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April 17, 2012

Supreme Court of Pakistan criticizes authorities over Bhutto murder

Supreme Court of Pakistan criticizes authorities over Bhutto murder

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Tuesday, April 17, 2012

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Pakistan’s Supreme Court yesterday criticised official handling of the murder of politician Benazir Bhutto.

Benazir Bhutto in 2004.
Image: IFaqeer.

Since her death, the Pakistan People’s Party (PPP), which she led, has gained control of the nation. A number of high-profile politicians are suspects in the killing but nobody has been convicted. Bhutto’s former protocol minister Chaudhry Aslam petitioned the court to ensure a new First Information Report (FIR) was issued against a number of suspects, allowing them to be investigated.

Cquote1.svg How can a sub-inspector have enough courage to probe someone at the helm of affairs? Cquote2.svg

—Chief Justice Iftikhar Muhammad Chaudhry

The court approved his request and questioned the PPP’s opposition to a new FIR. It also questioned Aslam’s failure to approach the court earlier. Twelve suspects are named, including ex-President Pervez Musharraf, Interior Minister Rehman Malik, ex-Intelligence Bureau director general Ijaz Shah, former acting Interior Minister Hamid Nawaz and ex-Chief Minister of Punjab Pervaiz Elahi.

The court further asked all suspects to relinquish positions of authority. “How can a sub-inspector have enough courage to probe someone at the helm of affairs?” asked Chief Justice Iftikhar Muhammad Chaudhry, sitting on a bench of three alongside Justice Tariq Parvez and Justice Khilji Arif Hussain. They said a fair investigation could not be carried out as long as suspects were in power.

The court also had questions concerning a report into the murder compiled by the United Nations: “Why did the government not publish the UN Commission report on which Rs60 million of the taxpayers’ money was spent? Why have no steps been taken in the light of the report? Why was the murder of an internationally acclaimed leader not been taken up in the assemblies and relevant parliamentary forums?”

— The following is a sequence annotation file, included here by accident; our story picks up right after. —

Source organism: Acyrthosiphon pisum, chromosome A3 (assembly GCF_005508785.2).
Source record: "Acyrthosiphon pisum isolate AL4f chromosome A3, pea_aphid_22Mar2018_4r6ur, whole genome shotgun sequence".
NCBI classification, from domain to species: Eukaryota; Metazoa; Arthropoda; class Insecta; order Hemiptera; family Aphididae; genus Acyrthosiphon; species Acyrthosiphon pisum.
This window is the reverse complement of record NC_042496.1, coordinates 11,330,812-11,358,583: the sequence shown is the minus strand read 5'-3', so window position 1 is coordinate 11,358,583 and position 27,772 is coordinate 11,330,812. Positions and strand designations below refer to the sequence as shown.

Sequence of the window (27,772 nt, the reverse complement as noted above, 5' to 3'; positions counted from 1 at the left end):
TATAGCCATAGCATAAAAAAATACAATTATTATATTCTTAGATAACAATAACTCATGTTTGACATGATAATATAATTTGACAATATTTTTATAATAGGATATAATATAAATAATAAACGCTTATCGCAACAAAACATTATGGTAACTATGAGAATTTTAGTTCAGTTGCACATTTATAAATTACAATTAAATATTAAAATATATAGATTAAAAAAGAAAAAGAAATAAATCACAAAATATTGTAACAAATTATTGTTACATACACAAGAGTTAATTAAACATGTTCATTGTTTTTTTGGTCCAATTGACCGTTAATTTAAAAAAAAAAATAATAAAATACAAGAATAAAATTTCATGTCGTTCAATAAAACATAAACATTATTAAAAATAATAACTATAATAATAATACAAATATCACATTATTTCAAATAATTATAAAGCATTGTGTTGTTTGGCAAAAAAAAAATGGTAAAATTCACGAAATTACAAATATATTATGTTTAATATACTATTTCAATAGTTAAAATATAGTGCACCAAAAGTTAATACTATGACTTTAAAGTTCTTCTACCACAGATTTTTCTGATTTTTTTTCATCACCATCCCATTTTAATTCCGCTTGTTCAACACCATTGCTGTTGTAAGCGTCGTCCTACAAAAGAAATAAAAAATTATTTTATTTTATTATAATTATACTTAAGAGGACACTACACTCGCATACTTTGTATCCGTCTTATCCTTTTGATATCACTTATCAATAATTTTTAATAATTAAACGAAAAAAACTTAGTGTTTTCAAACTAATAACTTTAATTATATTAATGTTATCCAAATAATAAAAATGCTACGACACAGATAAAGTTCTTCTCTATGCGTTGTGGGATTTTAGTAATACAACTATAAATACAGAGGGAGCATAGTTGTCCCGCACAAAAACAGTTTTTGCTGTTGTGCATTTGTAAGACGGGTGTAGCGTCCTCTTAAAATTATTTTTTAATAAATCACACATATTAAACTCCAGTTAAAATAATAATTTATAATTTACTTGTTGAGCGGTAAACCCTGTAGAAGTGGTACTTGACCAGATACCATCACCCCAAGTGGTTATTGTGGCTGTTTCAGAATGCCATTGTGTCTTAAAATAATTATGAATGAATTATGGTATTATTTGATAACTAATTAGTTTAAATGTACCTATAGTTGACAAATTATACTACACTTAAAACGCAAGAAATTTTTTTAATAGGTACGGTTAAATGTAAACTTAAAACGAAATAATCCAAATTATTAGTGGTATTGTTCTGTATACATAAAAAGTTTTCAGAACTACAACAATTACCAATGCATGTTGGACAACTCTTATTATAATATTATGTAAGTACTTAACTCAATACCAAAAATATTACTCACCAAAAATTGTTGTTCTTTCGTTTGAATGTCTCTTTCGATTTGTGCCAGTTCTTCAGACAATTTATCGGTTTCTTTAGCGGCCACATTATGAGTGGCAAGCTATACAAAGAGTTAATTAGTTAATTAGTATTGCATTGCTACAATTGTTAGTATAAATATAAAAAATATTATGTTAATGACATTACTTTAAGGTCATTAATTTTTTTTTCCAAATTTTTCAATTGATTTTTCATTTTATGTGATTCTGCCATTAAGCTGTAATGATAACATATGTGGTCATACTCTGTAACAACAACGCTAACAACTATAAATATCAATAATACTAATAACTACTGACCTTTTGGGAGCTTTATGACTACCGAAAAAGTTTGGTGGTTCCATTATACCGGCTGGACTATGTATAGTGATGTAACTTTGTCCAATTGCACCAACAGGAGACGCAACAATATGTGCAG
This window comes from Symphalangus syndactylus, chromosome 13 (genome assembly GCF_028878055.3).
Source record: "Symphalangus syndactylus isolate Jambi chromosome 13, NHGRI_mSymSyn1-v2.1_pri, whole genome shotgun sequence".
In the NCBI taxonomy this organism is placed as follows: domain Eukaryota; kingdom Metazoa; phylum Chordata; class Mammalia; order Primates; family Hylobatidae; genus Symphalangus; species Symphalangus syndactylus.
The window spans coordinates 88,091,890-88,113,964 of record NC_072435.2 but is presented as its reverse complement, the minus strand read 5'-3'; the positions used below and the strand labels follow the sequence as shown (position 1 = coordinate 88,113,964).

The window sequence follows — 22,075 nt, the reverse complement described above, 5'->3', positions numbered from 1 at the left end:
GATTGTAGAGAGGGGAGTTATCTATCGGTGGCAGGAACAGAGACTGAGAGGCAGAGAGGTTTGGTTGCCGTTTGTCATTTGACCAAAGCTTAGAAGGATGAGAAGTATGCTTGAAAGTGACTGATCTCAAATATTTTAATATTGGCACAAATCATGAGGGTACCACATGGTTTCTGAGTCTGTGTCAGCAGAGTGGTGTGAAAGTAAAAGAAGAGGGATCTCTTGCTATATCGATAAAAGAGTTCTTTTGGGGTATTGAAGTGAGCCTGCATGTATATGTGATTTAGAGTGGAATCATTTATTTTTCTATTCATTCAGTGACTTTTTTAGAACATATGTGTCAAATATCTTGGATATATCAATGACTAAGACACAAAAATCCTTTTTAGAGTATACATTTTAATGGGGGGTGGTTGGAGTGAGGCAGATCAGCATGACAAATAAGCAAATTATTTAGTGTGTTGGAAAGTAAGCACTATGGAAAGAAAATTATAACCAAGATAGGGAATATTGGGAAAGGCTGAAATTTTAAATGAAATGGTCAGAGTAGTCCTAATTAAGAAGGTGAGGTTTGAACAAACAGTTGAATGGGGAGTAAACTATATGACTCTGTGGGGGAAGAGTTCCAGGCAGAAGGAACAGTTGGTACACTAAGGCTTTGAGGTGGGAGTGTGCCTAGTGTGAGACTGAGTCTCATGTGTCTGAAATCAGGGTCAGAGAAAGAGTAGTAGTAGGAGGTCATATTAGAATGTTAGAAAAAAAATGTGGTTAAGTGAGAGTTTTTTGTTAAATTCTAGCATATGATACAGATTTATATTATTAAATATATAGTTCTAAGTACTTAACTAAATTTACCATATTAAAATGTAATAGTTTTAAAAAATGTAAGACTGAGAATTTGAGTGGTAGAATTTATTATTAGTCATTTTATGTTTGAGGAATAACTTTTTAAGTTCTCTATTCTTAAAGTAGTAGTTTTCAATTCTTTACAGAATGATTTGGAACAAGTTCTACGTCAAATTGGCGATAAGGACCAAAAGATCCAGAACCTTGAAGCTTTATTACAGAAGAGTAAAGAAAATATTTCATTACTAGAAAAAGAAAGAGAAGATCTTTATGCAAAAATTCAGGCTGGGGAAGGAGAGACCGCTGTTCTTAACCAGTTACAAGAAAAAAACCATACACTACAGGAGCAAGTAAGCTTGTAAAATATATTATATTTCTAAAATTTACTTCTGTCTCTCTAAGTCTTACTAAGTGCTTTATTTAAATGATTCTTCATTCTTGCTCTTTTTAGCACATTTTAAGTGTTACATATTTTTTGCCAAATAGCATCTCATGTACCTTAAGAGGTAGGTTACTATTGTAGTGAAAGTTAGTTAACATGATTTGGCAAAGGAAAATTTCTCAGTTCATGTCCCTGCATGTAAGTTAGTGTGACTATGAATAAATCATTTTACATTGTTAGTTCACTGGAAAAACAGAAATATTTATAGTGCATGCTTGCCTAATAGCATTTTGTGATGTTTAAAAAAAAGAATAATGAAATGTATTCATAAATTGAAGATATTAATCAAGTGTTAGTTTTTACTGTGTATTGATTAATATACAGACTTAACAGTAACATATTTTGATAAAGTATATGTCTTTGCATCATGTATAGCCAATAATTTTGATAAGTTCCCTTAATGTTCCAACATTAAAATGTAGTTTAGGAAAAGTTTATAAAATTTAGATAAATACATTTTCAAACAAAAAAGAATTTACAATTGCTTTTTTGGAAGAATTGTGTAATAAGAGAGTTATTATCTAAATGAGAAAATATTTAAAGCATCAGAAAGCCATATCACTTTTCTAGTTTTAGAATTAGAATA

Interior Minister Malik, named on the new FIR, and Chaudhry Pervaiz Elahi, another PPP minister, had opposed another FIR. Malik had claimed it was needless as other suspects had been charged. The court rejected this, saying the implication was the case should therefore cease to be heard. Malik’s lawyer sought a week to for his client to lodge a reply, to which Chief Justice Iftikhar Chaudhry retorted “You want to create obstacles in the proceedings? How much longer do you want to linger?”, adding Malik should appear in person before the court.

The Benazir Bhutto case is back before the Supreme Court on April 24.



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Taliban raids Pakistan prison, 384 escape

Taliban raids Pakistan prison, 384 escape

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Tuesday, April 17, 2012

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The raid took place in Bannu, Pakistan, highlighted in red.
Image: Pahari Sahib.

Pakistani Taliban militants attacked a Pakistani prison Sunday morning wounding four prison officials and allowing 384 prisoners to escape the facility.

The terrorist group Tehreek-e-Taliban Pakistan took responsibility for the attack and claimed success for achieving their objective without losing any fighters.

The raid happened around 1 a.m. in Bannu, a stronghold for militants in northwest Pakistan, and continued for two hours with militants shooting and throwing grenades to enter the facility. Reports on the number of attackers were scattered and ranged from 150 to between 400 and 500 militants. Officials said the facility housed 944 prisoners at the time of the attack.

Cquote1.svg This is beyond terrorism. Cquote2.svg

—Iftikhar Hussain, information minister

Twenty-one of the escapees were prominent militants, according to Iftikhar Hussain, information minister of the Khyber Pakhtunkhwa (North-West Frontier) Province. Two of the twenty-one escapees were anticipating execution. Officials say one was Adnan Rashid, who was found guilty of the 2003 attempted murder of former President Pervez Musharraf, and Safi Ullah, who was sentenced for multiple bombings in northern Pakistan. Hussain also claims that the attackers’ motives were to liberate a senior Taliban commander.

“This is beyond terrorism. Such an attack challenges the writ of the state,” he said.